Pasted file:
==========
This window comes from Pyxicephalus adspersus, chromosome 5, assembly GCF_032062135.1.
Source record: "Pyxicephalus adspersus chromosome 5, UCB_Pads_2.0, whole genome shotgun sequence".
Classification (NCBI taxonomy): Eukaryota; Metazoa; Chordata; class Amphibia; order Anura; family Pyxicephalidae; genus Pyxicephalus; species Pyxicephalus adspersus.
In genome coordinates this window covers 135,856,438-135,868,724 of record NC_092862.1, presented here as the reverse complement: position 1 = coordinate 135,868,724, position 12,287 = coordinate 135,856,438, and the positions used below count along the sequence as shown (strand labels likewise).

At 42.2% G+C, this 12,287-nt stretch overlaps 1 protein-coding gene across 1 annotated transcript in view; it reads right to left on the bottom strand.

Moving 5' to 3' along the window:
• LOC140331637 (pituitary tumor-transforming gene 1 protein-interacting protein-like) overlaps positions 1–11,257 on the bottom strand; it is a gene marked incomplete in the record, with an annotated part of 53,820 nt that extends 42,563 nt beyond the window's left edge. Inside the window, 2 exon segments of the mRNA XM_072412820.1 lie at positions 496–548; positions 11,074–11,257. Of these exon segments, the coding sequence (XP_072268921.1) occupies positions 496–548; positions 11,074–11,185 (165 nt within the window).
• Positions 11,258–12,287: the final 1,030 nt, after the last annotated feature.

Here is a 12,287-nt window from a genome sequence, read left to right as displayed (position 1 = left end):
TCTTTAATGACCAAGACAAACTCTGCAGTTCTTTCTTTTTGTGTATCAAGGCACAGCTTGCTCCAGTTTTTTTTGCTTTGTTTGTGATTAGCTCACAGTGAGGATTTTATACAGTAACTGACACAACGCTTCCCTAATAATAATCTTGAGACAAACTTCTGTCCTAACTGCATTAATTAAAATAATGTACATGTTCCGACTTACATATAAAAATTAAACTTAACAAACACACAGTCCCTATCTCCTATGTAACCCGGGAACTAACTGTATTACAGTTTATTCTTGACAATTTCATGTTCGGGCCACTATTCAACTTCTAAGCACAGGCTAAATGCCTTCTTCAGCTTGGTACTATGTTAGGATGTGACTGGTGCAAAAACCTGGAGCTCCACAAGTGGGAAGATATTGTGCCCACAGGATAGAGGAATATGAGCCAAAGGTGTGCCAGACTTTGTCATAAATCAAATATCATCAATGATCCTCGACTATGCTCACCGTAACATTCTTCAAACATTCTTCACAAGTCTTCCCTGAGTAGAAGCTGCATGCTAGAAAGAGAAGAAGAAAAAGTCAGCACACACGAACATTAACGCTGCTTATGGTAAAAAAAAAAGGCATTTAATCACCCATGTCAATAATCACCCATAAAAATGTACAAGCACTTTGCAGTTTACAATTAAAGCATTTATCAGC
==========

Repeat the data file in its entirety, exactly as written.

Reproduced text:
This window comes from Pyxicephalus adspersus, chromosome 5, assembly GCF_032062135.1.
Source record: "Pyxicephalus adspersus chromosome 5, UCB_Pads_2.0, whole genome shotgun sequence".
Classification (NCBI taxonomy): Eukaryota; Metazoa; Chordata; class Amphibia; order Anura; family Pyxicephalidae; genus Pyxicephalus; species Pyxicephalus adspersus.
In genome coordinates this window covers 135,856,438-135,868,724 of record NC_092862.1, presented here as the reverse complement: position 1 = coordinate 135,868,724, position 12,287 = coordinate 135,856,438, and the positions used below count along the sequence as shown (strand labels likewise).

At 42.2% G+C, this 12,287-nt stretch overlaps 1 protein-coding gene across 1 annotated transcript in view; it reads right to left on the bottom strand.

Moving 5' to 3' along the window:
• LOC140331637 (pituitary tumor-transforming gene 1 protein-interacting protein-like) overlaps positions 1–11,257 on the bottom strand; it is a gene marked incomplete in the record, with an annotated part of 53,820 nt that extends 42,563 nt beyond the window's left edge. Inside the window, 2 exon segments of the mRNA XM_072412820.1 lie at positions 496–548; positions 11,074–11,257. Of these exon segments, the coding sequence (XP_072268921.1) occupies positions 496–548; positions 11,074–11,185 (165 nt within the window).
• Positions 11,258–12,287: the final 1,030 nt, after the last annotated feature.

Here is a 12,287-nt window from a genome sequence, read left to right as displayed (position 1 = left end):
TCTTTAATGACCAAGACAAACTCTGCAGTTCTTTCTTTTTGTGTATCAAGGCACAGCTTGCTCCAGTTTTTTTTGCTTTGTTTGTGATTAGCTCACAGTGAGGATTTTATACAGTAACTGACACAACGCTTCCCTAATAATAATCTTGAGACAAACTTCTGTCCTAACTGCATTAATTAAAATAATGTACATGTTCCGACTTACATATAAAAATTAAACTTAACAAACACACAGTCCCTATCTCCTATGTAACCCGGGAACTAACTGTATTACAGTTTATTCTTGACAATTTCATGTTCGGGCCACTATTCAACTTCTAAGCACAGGCTAAATGCCTTCTTCAGCTTGGTACTATGTTAGGATGTGACTGGTGCAAAAACCTGGAGCTCCACAAGTGGGAAGATATTGTGCCCACAGGATAGAGGAATATGAGCCAAAGGTGTGCCAGACTTTGTCATAAATCAAATATCATCAATGATCCTCGACTATGCTCACCGTAACATTCTTCAAACATTCTTCACAAGTCTTCCCTGAGTAGAAGCTGCATGCTAGAAAGAGAAGAAGAAAAAGTCAGCACACACGAACATTAACGCTGCTTATGGTAAAAAAAAAAGGCATTTAATCACCCATGTCAATAATCACCCATAAAAATGTACAAGCACTTTGCAGTTTACAATTAAAGCATTTATCAGC